« Reply #3 on: July 19, 2007, 08:17:33 PM »
I'm building my robot to show that one doesn't need big bucks to experiment with quadrotor helicopters. My "QuadriCotor" will be basically a flying research platform. The design has durability and safety in mind, to protect people from the blades, the blades from the walls, and the operator from battery explosions. The tutorial will show how to work with less common parts like carbon fiber and brushless motors. However, it'll be kept simple by using inexpensive off-the-shelf parts where possible and avoiding the use of power tools (so far, I've only had to use a cheap cordless drill). To give the user more freedom in control and to improve performance, the actual high-level will be kept off of the helicopter, where the single PIC 16F88 would limit program complexity and speed, and instead controlled through a C/C++ interface on a much faster PC using RS-232 and a pair of radio links. The tutorial will also use A123System's new battery technology to avoid using relatively volatile and expensive lithium-polymer batteries. This is probably not for the beginner, not because it's particularly complex, but because the costs would get out of hand without a stash of electronics and microcontroller development tools and whatnot, as well as the time that one needs to dedicate to the construction (particularly the motors).

I meant to post a video demonstrating the power of the propulsion system, but my power supply had died. It was a dangerous test anyways.
~edit~
Got a new power supply to test it with:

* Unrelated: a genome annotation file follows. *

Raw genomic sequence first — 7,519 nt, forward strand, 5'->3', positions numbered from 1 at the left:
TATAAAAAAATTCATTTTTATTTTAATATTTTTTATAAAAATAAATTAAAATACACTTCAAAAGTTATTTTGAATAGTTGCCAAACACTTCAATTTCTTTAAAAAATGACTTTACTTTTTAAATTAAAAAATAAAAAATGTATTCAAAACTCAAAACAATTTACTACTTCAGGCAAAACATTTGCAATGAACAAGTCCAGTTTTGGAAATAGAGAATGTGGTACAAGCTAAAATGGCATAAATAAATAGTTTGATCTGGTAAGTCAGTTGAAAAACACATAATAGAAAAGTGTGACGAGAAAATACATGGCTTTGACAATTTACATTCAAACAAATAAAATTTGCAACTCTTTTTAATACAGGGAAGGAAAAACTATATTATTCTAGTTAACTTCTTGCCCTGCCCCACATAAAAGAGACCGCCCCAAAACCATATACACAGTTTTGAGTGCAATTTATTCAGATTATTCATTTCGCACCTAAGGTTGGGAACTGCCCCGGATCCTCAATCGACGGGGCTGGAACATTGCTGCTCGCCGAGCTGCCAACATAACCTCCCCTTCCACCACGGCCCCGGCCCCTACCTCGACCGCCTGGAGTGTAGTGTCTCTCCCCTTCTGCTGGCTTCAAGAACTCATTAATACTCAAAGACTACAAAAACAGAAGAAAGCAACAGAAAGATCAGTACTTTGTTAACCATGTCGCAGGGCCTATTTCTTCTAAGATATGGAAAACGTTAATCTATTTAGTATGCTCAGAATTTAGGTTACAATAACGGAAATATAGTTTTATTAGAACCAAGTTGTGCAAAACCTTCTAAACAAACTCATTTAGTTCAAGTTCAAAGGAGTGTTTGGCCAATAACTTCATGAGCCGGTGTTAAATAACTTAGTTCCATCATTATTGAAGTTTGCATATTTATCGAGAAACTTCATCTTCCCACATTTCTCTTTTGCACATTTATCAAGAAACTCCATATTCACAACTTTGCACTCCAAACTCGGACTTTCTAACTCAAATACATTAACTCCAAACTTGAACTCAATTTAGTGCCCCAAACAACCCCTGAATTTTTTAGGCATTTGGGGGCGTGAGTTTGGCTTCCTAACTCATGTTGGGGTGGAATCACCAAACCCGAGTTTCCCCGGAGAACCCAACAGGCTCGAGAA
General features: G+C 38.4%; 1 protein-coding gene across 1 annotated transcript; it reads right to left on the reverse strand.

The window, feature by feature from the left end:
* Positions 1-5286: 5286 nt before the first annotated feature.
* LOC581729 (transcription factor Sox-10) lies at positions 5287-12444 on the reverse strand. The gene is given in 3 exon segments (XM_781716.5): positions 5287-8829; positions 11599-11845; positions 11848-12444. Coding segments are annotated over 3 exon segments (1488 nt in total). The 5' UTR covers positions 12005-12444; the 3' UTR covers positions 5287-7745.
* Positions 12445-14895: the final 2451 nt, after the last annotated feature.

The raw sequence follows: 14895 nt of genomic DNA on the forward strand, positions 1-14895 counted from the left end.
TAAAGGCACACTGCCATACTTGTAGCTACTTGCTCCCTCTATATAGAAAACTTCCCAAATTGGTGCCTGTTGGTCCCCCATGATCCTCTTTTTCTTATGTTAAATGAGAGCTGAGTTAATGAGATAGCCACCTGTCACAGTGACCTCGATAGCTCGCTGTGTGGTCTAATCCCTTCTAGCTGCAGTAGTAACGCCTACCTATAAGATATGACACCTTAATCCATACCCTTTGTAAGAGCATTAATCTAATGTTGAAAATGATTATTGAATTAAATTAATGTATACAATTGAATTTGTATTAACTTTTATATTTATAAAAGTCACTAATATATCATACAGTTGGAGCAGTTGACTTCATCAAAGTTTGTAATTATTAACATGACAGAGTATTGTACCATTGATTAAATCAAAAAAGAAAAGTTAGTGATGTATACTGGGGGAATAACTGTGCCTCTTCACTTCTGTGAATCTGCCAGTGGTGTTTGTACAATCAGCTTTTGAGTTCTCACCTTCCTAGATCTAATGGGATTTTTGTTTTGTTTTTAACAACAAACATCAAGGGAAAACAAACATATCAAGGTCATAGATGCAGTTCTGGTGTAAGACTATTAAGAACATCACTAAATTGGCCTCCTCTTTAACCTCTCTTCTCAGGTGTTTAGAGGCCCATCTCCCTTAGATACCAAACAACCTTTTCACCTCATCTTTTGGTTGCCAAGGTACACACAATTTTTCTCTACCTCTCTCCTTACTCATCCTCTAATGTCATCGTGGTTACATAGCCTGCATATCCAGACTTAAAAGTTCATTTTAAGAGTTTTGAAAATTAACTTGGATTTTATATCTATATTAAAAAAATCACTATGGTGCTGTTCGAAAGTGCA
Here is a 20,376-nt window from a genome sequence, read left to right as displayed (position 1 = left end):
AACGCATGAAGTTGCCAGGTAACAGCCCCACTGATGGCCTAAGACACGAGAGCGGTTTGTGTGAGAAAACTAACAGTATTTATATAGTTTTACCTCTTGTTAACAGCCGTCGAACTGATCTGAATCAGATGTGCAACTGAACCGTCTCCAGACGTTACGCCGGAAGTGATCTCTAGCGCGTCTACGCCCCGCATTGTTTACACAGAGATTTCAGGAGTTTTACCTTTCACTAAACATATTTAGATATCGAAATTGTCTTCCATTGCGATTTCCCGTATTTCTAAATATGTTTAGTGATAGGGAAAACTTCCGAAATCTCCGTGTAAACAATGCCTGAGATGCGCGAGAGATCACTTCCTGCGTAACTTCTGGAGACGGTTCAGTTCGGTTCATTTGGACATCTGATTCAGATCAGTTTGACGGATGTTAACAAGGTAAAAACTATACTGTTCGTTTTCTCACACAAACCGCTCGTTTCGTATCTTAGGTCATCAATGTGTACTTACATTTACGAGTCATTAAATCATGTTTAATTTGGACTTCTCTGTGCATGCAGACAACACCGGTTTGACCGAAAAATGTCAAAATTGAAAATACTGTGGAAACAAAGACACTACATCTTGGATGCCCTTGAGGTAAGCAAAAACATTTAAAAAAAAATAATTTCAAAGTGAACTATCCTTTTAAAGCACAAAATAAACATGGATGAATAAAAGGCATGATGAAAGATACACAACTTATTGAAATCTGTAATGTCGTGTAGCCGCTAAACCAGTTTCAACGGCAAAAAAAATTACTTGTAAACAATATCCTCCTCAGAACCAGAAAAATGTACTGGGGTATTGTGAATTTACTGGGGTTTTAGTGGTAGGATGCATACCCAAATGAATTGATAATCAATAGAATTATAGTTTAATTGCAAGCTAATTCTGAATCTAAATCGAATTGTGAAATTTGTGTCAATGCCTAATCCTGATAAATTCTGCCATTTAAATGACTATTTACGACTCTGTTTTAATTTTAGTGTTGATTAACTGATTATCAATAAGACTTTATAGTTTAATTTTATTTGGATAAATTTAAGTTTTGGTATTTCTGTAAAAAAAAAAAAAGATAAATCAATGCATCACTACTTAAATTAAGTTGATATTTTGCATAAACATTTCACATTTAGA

http://video.google.com/videoplay?docid=6677274045599296149
« Last Edit: July 21, 2007, 08:26:12 PM by GHF »

Offline Ro-Bot-X

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Re: $200 Robot Contest deadline coming soon
« Reply #4 on: July 20, 2007, 12:00:14 AM »
In a couple days my daughter will be 10 months old. She likes to throw toys on the floor. My wife asked me to build a robot that will find toys on the floor, grab them and lift them to my daughter's walker so she can play with them again. This will be my entry for this contest.

Unfortunately I was extremely busy finding an apartment because we have to move next week and I didn't get my CAD files ready to post. Sorry.

Basically, the robot will resamble a Johny 5 robot, with tracks (tamiya double gearbox) and a tail wheel, will use one servo for lifting up the body and another servo to open/close the arms that will grab toys. A third servo will pan a ultrasonic sensor to find the toys. Some IR and bumper sensors will make sure it will not get stuck behind the couch. The micro will be the ATmega8. I will may use a PIR sensor to locate my daughter.

I will post CAD or pictures soon. Please forgive me for not doing so at this time.

Edit: it looks like I'm going to slow things down, probably not going to be able to finish it in time. Oh well, good luck all!
« Last Edit: August 13, 2007, 02:19:54 PM by Ro-Bot-X »
Check out the uBotino robot controller!

Offline nikhil

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Re: $200 Robot Contest deadline coming soon
« Reply #5 on: July 20, 2007, 08:47:13 AM »
I am Nikhil Chandra, from India, I will be putting my robot which i name it as eBot. It can be classify as domestic assistance robot, which can be control through internet and also locally. It will also consist of video feedback and control system (web
based).

i have completed the initial structure part  and also some of software part
and working on electronics.

About photos: structure of the robot is inspired from R2D2 :). Any ways i
have use some junk materials for constructing the structure. For the main
body i had use 2 buckets in inverted position, and aluminum channel pipes
for side support which also consist of wheels. At present structure is not